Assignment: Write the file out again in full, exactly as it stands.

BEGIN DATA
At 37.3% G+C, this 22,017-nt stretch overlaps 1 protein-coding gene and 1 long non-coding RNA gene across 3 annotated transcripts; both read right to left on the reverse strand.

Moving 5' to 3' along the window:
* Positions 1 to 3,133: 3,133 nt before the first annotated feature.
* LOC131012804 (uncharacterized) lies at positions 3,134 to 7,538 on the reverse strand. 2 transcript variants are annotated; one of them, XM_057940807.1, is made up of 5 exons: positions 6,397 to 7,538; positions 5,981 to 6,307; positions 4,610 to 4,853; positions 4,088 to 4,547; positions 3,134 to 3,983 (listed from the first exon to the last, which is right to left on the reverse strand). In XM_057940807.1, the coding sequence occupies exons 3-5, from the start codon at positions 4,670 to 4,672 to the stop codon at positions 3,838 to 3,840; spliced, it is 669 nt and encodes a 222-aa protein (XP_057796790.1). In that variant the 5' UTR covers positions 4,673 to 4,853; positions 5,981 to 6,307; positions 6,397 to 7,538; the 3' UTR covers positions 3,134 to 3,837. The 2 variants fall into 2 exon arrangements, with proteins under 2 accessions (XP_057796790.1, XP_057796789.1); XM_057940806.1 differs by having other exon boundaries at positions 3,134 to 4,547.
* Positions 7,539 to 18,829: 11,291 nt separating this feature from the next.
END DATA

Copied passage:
At 37.3% G+C, this 22,017-nt stretch overlaps 1 protein-coding gene and 1 long non-coding RNA gene across 3 annotated transcripts; both read right to left on the reverse strand.

Moving 5' to 3' along the window:
* Positions 1 to 3,133: 3,133 nt before the first annotated feature.
* LOC131012804 (uncharacterized) lies at positions 3,134 to 7,538 on the reverse strand. 2 transcript variants are annotated; one of them, XM_057940807.1, is made up of 5 exons: positions 6,397 to 7,538; positions 5,981 to 6,307; positions 4,610 to 4,853; positions 4,088 to 4,547; positions 3,134 to 3,983 (listed from the first exon to the last, which is right to left on the reverse strand). In XM_057940807.1, the coding sequence occupies exons 3-5, from the start codon at positions 4,670 to 4,672 to the stop codon at positions 3,838 to 3,840; spliced, it is 669 nt and encodes a 222-aa protein (XP_057796790.1). In that variant the 5' UTR covers positions 4,673 to 4,853; positions 5,981 to 6,307; positions 6,397 to 7,538; the 3' UTR covers positions 3,134 to 3,837. The 2 variants fall into 2 exon arrangements, with proteins under 2 accessions (XP_057796790.1, XP_057796789.1); XM_057940806.1 differs by having other exon boundaries at positions 3,134 to 4,547.
* Positions 7,539 to 18,829: 11,291 nt separating this feature from the next.